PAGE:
Although Treasury bills have the same credit risk as gilts – they are sterling denominated unconditional obligations of the UK government – they are not classified as gilts for taxation purposes. Because of this they are covered by the taxation rules which apply to deeply discounted securities. In essence, these specify that if an instrument is issued at a discount of more than 0.5% of its redemption price, (multiplied by the period of a year represented by the maturity of the instrument) they are captured by the deep discount taxation regime. So any profit made by an individual as a result of buying this bill would be charged to income tax as income when realised (i.e. when the bill redeems or is sold on).

HMRC’s tax manual for deeply discounted securities awaits you here. Abandon all hope! 

Bill shock

I can find very little out there on the basics – such as whether Treasury bill income can be protected by individual allowances such as the personal savings allowance.

An HMRC admin claims the personal savings allowance does apply. But I’ve seen erroneous advice posted by HMRC operatives on its forums before, so I wouldn’t consider that absolute proof. 

Besides, it emerges in another HMRC tax manual that DDS discounts are not treated as interest:

For the purposes of ITTOIA05 all discounts, other than discounts in deeply discounted securities, are treated as interest for tax purposes, ITTOIA05/S381. 

If I’m interpreting that clause correctly then it doesn’t bode well for Treasury bill holders who want to invoke their personal savings allowance or starting rate for savings. 

And I as mentioned, Freetrade doesn’t provide the facility to tuck your treasury bills into an ISA or SIPP.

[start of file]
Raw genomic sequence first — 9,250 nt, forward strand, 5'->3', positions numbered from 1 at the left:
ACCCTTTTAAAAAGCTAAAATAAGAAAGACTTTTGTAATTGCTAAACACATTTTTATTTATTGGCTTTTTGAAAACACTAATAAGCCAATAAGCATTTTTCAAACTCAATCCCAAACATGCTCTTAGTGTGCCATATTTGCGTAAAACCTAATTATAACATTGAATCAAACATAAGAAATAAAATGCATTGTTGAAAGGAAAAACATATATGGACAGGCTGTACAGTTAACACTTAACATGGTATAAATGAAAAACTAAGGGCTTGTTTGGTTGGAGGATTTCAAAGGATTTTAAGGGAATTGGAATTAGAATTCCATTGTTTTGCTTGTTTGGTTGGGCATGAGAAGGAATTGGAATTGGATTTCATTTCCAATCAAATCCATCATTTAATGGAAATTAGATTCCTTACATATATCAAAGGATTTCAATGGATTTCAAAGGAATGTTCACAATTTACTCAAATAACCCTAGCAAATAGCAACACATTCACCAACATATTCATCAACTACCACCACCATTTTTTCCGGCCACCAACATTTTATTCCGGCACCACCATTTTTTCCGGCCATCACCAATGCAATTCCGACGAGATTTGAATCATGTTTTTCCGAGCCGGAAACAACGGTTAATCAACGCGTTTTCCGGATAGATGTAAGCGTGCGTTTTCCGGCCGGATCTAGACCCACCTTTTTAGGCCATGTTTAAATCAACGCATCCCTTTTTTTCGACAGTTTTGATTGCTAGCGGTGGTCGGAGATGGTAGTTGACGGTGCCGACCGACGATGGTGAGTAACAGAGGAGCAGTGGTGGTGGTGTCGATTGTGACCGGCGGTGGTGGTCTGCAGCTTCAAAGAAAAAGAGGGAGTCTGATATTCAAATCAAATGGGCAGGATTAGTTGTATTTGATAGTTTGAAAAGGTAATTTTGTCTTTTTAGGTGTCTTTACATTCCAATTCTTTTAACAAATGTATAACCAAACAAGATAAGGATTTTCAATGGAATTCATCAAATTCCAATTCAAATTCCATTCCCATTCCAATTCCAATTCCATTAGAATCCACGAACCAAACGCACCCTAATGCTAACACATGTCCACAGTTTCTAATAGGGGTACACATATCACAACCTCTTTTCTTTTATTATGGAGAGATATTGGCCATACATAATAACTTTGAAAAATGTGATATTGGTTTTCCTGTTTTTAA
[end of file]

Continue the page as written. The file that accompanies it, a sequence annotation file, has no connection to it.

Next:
Overall, the tax treatment of Treasury bills looks hazy and the rules on deeply discounted securities complex and opaque. 

This isn’t a product widely traded by the general public. No wonder consumer-friendly guidance on the tax position is thin on the ground. 

Freetrade could do its customers a service by stepping into the vacuum and pressing HMRC for some comprehensible and definitive answers.  

Risk protection 

Treasury bills are backed by the UK Government. You can assume a default is highly unlikely. 

Intriguingly, the Bank of England’s page on Treasury bills says:

In law it is neither a bill of exchange nor a promissory note, because, being a charge on a particular fund-the Consolidated Fund of the United Kingdom – it is not an unconditional order, or promise, to pay. But the condition of payment implied in the wording of a Treasury Bill, which is only that the Consolidated Fund should be able to meet the payment at maturity, is probably no great deterrent to holders. 

The Consolidated Fund is the Government’s bank account at the Bank of England. (I assume they get breakdown insurance with that.)

This being the UK rather than the US, our system tends to work based on convention and because it always has, rather than because there’s a solemn guarantee tattooed on the Rouge Dragon Pursuivant or written on parchment somewhere…